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Volume 2 Issue 2 - October 1996

  • Text
  • Toronto
  • October
  • Symphony
  • Yonge
  • Theatre
  • Orchestra
  • Festival
  • Arts
  • Organ
  • Ensemble

October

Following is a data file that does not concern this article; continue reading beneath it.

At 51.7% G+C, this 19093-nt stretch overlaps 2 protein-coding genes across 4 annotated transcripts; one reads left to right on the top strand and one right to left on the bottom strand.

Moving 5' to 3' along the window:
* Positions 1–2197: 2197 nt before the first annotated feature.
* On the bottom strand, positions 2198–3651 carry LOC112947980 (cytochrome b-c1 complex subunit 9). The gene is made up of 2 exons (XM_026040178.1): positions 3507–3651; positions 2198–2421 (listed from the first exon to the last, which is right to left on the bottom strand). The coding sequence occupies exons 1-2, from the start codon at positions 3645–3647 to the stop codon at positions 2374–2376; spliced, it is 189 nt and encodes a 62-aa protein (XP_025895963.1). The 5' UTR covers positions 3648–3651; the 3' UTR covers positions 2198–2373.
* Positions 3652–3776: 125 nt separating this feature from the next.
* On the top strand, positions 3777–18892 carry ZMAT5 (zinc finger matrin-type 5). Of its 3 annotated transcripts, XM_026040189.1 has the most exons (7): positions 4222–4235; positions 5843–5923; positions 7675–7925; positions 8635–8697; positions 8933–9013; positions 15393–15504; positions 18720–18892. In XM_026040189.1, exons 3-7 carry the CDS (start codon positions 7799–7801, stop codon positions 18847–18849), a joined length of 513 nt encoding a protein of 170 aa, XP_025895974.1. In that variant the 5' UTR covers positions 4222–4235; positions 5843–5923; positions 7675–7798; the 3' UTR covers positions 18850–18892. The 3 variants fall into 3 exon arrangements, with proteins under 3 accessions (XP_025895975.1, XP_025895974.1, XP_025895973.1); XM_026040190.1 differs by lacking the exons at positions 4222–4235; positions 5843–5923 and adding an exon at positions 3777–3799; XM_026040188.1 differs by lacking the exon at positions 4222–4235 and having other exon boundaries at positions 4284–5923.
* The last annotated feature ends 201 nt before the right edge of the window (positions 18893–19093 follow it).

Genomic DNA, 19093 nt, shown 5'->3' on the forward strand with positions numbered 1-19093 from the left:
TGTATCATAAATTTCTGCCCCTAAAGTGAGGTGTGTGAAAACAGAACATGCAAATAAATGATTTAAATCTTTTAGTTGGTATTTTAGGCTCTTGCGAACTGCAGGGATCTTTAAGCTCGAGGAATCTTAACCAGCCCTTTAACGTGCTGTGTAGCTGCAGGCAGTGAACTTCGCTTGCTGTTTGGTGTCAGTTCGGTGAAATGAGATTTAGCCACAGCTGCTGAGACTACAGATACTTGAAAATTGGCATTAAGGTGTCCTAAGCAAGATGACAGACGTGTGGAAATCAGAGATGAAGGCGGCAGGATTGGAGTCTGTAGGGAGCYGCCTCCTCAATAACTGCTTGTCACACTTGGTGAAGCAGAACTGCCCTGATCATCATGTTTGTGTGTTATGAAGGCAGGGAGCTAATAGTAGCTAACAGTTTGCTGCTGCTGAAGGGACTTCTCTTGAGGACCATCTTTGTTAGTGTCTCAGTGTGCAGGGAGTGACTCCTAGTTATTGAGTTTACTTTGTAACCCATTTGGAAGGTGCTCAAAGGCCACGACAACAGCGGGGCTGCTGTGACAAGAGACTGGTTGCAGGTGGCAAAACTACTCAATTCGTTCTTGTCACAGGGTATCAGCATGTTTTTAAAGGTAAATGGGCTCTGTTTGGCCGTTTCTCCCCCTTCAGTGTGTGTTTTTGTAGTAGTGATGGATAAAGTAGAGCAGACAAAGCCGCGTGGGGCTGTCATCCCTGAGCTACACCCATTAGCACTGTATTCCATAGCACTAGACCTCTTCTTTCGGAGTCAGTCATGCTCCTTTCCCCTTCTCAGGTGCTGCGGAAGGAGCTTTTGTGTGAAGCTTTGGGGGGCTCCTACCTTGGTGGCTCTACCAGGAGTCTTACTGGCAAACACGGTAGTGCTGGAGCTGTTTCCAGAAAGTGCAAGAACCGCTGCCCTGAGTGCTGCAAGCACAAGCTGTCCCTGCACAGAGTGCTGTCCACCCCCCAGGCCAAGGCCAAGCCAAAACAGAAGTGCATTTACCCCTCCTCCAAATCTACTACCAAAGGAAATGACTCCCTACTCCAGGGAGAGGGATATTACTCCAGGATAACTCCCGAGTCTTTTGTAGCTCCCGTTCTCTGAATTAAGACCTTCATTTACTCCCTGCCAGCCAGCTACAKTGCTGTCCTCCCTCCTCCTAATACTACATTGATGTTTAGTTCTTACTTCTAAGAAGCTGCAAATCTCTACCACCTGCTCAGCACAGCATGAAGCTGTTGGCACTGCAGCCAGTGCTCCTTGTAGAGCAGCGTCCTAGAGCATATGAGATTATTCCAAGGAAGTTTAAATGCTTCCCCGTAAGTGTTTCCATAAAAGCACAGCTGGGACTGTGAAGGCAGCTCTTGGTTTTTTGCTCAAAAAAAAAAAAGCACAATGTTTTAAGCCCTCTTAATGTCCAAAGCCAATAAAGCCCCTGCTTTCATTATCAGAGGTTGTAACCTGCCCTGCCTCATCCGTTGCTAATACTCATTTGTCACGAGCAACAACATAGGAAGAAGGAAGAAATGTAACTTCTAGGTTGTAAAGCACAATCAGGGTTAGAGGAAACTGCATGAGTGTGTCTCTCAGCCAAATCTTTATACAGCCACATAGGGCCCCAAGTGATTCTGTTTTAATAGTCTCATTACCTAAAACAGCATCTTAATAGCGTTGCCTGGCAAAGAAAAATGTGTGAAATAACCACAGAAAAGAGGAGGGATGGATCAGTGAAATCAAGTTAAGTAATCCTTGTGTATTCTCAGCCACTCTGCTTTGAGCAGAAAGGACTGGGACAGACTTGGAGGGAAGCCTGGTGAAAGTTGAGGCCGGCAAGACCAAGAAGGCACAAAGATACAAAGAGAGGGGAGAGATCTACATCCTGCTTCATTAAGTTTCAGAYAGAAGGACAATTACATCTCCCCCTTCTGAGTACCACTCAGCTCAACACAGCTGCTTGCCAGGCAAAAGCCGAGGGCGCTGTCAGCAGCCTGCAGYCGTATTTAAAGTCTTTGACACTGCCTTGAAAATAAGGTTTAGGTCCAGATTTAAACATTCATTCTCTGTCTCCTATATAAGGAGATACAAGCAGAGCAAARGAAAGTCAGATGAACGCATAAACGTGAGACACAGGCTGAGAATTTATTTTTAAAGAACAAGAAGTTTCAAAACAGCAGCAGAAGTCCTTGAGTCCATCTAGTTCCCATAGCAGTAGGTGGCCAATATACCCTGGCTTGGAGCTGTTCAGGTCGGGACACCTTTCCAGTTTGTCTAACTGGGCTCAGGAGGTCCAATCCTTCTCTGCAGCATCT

October '96 oncert ~tes ~ Made to last! The "Made in Canada Festival of Canadian Music" frotn October 4 to 12 had its beginnings in 1994 when Jukka-Pekka ... .. ........ . ~ ............... --~- --~- Saraste got together with members of the Toronto new music community over a .glass of wine to discuss how to develop a larg~r audience for new mUSIC. Ironically, earlier. that year Toronto composer, Gary Kulesha wrote in the now defunct publication, Sound Notes: "In our newmusic community ... no· one talks to anyone else ... . new-music organizations in Toronto are simply unaware of what each other are doing." His •4• conclusion? "The tragedy of the new-music scene in Toronto is that there really is no community." Now two short years later, the T.S.O. and the new music presenters have worked co-operatively to organize this new music festival. The Symphony put some of its personnel and other resources at the organizing committee's disposal. And all parties agreed to bill their season opening concerts as festival events. One interesting twist: David Parsons of the Canadian Music Centre, took on organizing a "buddy system", for the event--an idea pioneered by the New York New Music Ensemble. CMC will offer festival patrons the company of a real live composer at the concert(s) · of their choice. Just choose a concert, and phone David Parsons at 961-4057. But beware. Elsewhere in the SoundNotes article we referred to earlier Gary Kulesha refers to composers CONTINUED PAGE 6 PULSE SEEKING -PERFECT SouN-D 4: Old St Lawrence--a gem repolished BY FRANK LOCKWOOD The audience had high expectations for the evening: thtry had paid as much as , (an unprecedented amount!) but no-one was disappointed by the thrilling perjonnance of airs and ballads given by Mademoiselle jenny Lind on a Tuesday eVening in October, one hundred and fortyfive years ago. The location: St. Lawrence Hall at King and jarvis. The hall was built in 1849-50 to the design of William Thomas, whose other Toronto landmarks include the former Commercial Bank of Canada on Wellington, St. Michael's Cathedral and Oakham House on the corner of Church and Gould. At·its height, it was the cultural centre of the city, before a long period of decline and neglect brought it to partial collapse, only to be rescued by an extensive restoration in 1967. With its ornate cut stone facade, Corinthian pillars and the elegant cupola, the hall is one of Toronto's architectural treasures. The centrepiece is the Great Hall, with its salmon-pink walls, extensive plaster and gold-leaf ornamentation and the magnificent Gasolier. Many cultural events were staged here in the latter half of the 19th century including meetings, lectures -- even ' boxing matches! Musical ' guests included Adelina Patti, Henriette Sontag as well .as the Toronto Philharmonic Society, the Toronto Vocal Music Society, and the Metropolitan Choral Society. By the beginning of the 1870s, the golden era of the hall had passed: the commercial and social centre of the city had moved west, and the old heart of the city began its long decline. Repeated and ill-planned alterations to the commercial properties in the building, coupled with a leaking roof, compromised the structural integrity to such the extent that in 1967, a portion of the east wing collapsed onto Jarvis Street. At that point, a consortium of Architectural and Construction associations united to restore the hall to its former glory. Once refurbished, every effort was made to re-establish the hall as a , cultural centre, most notably by providing a home for the National Ballet of Canada from 1967 until this year. The Great Hall itself continues to provide a site for many happy occasions including weddings, graduations, family gatherings and church and ethnic functions. Seating up to 350 persons, the high ceiling and the elabourate plaster ornamentation provide a modestly reverberant environment which is entirely suitable for concerts of chamber music. Most recently, the Aradia Ensemble has adopted the Hall as a suitably historic environment for its concerts of baroque and classic music. You can take in this wonderful group in this magnificent setting at their next concert on Sunday October 13, and again on Sunday December 22. The Hall is easily accessed via the King line of the TTC streetcar system, just a few blocks east of the King subway station. Parking is available within one block of each corner of the building. Full access for the handicapped is provided. Part of this city's proud cultural heritage, St. Lawrence Hall is a resurrected jewel in our midst. Frank Lockwood is a Producer I Engineer specializing in recording classical and acoustic music. R ead~rs can find previous installments of this series at http: / /www.io.org/-fl/.

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